14 years is a long time to wait for more genius musical material from this kick ass collaboration. The last we heard from Iron and Wine (Sam Beam) and Calexico (Joey Burns and John Convertino) was in 2005 with their first cross over EP In The Reins. It was a 7 track blend of alternative country rock and indie folk, leaving audiences desperately wanting more. Well, we shall wait no longer as their new release is finally here!
Years To Burn emerges with a completely different feel to In The Reins. It becomes instantly apparent that this record reflects where the band members are now personally, as well as musically. Joey Burns said “it’s a chance to see where we’re at, take stock and be there for our friends”.
The opening two songs are a treat, they really set the scene with that sentiment in mind. Sam Beam’s influence is already very noticeable, his melodies and lyrics capture the listener immediately. Burns’ loose harmonies and the gentle background lapsteel create a lovely warm country feel. Then later, an at first unexpected but ultimately well suited brass section, adds a joyful atmosphere and that Calexico flare that everyone loves at the end of the first track.
‘Father Mountain’ is another song of the same feeling. However the prominence of the piano adds a different flavour to the song. Although the track is quite short and concise, one of the main highlights are John Convertino’s drums. They sound great, very open, natural and obviously Calexico-esque.
The vibe set by the first few songs is discontinued however in the next short unexpected instrumental break. ‘Outside El Paso’ comes as a shock to the listener after the chilled out nature of its predecessors. Written in a minor key and very spooky in nature, I can’t help but conclude that this may have been purposeful. Possibly to regain the listener’s attention after an easy ride, or to represent the break the bands took from each other in the gaps between collaborations and what experiences they might have had then. It is left for you to decide and just like that its straight back in to the album with ‘Follow the Water’.
A sweet song featuring acoustic guitar that is very well recorded, producing a raw and organic sound as if it was being played to you in person. The opening line evokes warm fuzzy feelings “I’ll always say I love you still, all of that water ran down the hill. Every broken thing washed away” – a stark contrast to the feeling given by the previous track.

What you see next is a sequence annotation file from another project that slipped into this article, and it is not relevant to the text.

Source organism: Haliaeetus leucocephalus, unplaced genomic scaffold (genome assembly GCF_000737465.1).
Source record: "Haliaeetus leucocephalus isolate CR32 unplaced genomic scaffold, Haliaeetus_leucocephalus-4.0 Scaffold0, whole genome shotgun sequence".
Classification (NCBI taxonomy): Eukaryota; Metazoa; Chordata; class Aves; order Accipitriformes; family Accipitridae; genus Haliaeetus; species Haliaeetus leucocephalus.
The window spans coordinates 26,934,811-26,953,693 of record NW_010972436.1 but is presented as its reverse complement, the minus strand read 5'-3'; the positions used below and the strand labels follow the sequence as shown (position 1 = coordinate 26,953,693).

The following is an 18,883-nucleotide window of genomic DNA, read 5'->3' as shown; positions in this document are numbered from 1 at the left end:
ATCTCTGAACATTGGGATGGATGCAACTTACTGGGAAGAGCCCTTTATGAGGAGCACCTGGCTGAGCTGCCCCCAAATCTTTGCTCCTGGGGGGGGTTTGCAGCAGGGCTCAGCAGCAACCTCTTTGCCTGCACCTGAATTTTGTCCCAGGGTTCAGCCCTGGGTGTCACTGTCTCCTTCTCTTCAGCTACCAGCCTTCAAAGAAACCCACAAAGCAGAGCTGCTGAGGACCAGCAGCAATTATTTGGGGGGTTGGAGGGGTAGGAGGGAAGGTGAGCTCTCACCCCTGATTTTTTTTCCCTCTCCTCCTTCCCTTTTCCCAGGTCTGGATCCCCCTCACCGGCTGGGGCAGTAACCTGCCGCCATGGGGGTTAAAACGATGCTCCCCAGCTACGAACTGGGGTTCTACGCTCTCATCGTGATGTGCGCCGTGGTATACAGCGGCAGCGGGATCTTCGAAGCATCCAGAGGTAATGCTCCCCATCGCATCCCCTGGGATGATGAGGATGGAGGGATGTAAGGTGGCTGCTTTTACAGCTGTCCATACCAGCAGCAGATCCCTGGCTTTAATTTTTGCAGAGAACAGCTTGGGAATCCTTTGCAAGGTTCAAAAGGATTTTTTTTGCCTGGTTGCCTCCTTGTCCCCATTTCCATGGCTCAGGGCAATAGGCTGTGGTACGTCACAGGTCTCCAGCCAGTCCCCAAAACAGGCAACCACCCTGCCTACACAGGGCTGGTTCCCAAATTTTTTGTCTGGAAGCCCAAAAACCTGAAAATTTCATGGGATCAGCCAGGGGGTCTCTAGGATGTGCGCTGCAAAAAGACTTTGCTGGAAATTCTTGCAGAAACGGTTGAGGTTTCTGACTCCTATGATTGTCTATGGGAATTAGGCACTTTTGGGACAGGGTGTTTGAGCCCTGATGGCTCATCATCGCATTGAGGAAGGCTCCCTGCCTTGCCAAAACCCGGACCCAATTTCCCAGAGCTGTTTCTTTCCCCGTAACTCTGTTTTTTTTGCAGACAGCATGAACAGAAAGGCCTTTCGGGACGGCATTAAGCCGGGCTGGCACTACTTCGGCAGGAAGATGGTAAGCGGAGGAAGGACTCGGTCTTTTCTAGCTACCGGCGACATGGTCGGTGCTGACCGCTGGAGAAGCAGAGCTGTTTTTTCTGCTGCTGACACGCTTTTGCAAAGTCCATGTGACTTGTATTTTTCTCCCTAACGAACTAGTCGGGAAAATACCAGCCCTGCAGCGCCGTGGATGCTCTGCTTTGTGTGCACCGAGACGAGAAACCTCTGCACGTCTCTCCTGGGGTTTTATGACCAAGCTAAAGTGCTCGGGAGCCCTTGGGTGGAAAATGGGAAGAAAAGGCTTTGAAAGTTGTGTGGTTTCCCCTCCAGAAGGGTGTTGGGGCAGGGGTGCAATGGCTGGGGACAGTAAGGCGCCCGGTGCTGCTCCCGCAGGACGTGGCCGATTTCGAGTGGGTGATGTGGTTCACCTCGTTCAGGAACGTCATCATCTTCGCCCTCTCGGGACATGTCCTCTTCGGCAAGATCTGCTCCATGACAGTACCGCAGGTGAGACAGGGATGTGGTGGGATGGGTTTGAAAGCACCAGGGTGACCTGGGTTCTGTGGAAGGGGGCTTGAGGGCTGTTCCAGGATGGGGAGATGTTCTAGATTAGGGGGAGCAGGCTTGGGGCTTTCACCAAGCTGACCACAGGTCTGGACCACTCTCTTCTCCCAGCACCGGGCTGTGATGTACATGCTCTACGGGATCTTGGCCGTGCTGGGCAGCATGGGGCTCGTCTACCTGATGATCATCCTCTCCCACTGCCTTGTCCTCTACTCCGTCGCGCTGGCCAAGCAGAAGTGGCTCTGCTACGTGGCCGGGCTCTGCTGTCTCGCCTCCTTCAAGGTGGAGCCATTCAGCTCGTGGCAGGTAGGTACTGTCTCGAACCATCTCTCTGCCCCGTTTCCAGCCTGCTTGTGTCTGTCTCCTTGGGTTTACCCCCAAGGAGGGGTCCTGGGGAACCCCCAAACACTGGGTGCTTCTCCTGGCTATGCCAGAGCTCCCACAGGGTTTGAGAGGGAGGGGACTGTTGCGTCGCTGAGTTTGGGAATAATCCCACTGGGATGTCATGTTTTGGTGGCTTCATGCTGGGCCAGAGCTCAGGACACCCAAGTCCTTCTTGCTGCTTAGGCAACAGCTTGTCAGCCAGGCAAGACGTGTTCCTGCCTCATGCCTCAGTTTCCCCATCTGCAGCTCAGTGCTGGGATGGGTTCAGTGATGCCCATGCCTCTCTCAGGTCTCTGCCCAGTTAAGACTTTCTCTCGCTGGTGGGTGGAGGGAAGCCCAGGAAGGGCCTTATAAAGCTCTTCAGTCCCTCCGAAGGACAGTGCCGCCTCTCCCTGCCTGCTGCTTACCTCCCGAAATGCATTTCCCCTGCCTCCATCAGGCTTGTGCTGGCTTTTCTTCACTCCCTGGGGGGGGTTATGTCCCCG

A hidden gem on the record is ‘The Bitter Suite’ which has a very cleverly thought up title, perhaps in reference to the classical term ‘suite’ the song does deliver three distinct parts, so much so, that they could all be completely separate songs. Throughout all 8 minutes and 16 seconds, audiences are surprised by unexpected changes in rhythm, style and pace. The opening guitar pattern is hypnotic and mellow with Latin influences and a male chorus of Spanish vocals fill your ears. Almost lullaby like, the track then swiftly changes, to reveal a jangly guitar motif and musac style twinkly instrumental embellishments. An erratic horn section then leads you into a harmonised vocal ostinato, which is very catchy indeed. This section builds steadily until, after cacophony of dissonance they drop off, leaving one lonely guitar, which becomes the next section. Beam’s feathery vocals wrapped around genius libretto lead us though the last movement, as it comes to a haunting and whispery end.
The title track of this album sums up the sentiment of the whole record. The vocal variation and swapping of vocal roles is not only a feature of the song, but represents nicely the swapping of skills that must have taken place between the two artists. As an album, Years To Burn feels like a cohesive unit of songs written by one band not two. Shared experience over the years has forged strong musical and personal connections and this really comes through in their new music. A match made in heaven, listeners have been carried on a journey of talent and craftsmanship and we can only hope these two musical legends decide to work together again. Let’s not leave it another 14 years guys!
Shannon Pearl Powell